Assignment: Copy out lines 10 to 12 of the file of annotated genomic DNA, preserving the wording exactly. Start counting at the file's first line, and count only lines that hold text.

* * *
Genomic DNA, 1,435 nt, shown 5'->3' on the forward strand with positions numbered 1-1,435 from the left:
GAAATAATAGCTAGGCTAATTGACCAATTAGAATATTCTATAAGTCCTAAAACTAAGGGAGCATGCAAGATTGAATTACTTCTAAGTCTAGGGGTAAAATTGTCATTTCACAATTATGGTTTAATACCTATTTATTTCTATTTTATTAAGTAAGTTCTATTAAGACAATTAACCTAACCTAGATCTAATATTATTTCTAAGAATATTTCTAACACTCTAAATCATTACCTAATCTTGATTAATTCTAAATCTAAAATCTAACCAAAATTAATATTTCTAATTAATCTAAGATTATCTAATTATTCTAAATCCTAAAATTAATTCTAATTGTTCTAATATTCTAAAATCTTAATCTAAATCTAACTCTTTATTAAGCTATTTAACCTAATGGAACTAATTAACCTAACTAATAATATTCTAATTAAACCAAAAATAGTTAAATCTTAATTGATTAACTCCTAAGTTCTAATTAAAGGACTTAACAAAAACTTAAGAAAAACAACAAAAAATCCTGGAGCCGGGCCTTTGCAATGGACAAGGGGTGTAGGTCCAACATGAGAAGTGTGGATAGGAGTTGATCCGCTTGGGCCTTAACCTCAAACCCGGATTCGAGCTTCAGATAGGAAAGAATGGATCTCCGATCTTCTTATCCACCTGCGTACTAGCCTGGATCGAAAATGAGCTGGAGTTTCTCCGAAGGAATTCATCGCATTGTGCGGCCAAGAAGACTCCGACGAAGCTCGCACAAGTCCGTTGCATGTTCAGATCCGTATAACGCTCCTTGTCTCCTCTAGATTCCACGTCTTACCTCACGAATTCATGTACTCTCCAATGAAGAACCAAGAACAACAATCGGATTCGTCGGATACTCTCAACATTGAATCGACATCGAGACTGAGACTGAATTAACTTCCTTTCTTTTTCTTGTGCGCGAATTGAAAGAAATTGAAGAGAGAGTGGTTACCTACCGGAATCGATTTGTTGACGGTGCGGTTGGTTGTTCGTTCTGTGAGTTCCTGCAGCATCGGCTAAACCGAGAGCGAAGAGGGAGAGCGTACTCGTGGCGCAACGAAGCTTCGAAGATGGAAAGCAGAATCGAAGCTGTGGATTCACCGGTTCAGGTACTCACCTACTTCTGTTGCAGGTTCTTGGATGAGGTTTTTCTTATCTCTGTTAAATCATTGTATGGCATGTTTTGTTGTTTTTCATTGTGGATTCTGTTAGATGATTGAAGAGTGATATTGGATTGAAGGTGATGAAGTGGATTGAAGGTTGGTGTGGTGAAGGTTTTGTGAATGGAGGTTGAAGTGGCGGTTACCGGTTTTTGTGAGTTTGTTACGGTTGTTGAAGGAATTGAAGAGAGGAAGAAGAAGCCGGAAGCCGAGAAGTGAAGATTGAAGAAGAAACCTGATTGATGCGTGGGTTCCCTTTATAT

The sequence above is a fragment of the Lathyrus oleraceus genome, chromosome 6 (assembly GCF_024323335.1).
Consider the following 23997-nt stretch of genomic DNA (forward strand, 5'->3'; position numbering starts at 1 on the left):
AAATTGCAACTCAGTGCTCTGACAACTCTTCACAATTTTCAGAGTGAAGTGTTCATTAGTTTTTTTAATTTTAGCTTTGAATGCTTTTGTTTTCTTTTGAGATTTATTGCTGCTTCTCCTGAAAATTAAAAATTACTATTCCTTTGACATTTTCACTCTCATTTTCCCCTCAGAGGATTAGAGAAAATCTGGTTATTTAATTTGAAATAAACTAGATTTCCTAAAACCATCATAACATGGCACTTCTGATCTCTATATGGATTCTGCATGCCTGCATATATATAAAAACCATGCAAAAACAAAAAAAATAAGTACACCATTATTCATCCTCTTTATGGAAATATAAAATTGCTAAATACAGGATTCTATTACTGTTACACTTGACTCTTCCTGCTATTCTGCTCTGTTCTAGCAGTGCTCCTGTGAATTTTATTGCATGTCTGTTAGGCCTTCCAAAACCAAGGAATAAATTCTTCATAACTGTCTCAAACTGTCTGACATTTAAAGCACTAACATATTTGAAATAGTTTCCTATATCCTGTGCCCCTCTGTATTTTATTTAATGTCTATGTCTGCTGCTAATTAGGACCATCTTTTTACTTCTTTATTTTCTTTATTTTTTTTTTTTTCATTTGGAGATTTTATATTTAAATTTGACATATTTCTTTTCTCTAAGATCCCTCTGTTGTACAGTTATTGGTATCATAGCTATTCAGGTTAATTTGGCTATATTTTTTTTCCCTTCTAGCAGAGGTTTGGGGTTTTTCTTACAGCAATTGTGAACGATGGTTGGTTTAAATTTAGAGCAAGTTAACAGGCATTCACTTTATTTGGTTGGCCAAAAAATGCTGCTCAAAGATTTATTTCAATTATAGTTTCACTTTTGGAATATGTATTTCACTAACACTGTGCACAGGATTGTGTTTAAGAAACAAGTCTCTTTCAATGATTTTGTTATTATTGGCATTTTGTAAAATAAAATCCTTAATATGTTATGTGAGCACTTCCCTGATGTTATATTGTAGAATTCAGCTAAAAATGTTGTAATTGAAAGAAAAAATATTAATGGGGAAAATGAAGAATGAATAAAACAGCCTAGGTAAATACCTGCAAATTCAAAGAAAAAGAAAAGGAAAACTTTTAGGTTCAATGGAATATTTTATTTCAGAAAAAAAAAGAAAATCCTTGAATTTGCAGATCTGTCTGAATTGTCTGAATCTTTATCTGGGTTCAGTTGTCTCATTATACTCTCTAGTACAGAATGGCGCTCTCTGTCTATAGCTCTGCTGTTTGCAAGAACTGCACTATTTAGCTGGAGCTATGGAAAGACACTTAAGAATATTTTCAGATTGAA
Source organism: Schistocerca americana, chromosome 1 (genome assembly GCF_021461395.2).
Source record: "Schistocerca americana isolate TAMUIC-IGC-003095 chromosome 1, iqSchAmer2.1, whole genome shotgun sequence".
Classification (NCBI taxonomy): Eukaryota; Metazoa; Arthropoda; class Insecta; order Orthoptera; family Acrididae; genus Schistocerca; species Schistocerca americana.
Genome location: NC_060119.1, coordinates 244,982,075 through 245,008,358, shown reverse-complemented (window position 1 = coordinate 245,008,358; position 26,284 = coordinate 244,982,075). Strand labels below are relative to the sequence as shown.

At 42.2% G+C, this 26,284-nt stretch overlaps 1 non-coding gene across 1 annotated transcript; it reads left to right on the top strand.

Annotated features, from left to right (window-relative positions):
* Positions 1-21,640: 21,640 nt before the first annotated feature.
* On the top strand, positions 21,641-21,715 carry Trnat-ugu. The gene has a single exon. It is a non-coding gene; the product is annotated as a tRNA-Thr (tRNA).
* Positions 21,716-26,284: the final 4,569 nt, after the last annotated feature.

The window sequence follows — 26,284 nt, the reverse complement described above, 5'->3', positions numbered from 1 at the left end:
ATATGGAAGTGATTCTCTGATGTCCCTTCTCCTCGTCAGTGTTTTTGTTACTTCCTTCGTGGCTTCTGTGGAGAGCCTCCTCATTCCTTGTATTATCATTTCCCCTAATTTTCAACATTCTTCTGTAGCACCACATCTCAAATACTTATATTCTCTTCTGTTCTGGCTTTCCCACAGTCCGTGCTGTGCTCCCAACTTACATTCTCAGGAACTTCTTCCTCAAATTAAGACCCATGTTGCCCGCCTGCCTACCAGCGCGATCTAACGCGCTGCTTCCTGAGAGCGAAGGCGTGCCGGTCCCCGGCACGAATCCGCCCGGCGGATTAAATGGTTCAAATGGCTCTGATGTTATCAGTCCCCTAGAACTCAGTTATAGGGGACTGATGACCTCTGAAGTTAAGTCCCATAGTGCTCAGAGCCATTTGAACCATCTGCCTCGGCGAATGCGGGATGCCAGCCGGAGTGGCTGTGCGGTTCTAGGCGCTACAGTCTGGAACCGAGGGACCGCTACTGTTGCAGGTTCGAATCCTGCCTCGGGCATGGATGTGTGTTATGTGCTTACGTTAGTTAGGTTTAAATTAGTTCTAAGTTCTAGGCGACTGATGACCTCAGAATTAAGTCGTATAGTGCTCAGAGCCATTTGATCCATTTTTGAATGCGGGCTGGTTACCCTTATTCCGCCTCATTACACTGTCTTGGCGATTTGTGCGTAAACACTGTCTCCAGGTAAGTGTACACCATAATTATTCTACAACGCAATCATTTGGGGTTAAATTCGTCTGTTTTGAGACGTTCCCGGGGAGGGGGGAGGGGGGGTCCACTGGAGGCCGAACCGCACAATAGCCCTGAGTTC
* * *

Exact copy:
At 42.2% G+C, this 26,284-nt stretch overlaps 1 non-coding gene across 1 annotated transcript; it reads left to right on the top strand.

Annotated features, from left to right (window-relative positions):
* Positions 1-21,640: 21,640 nt before the first annotated feature.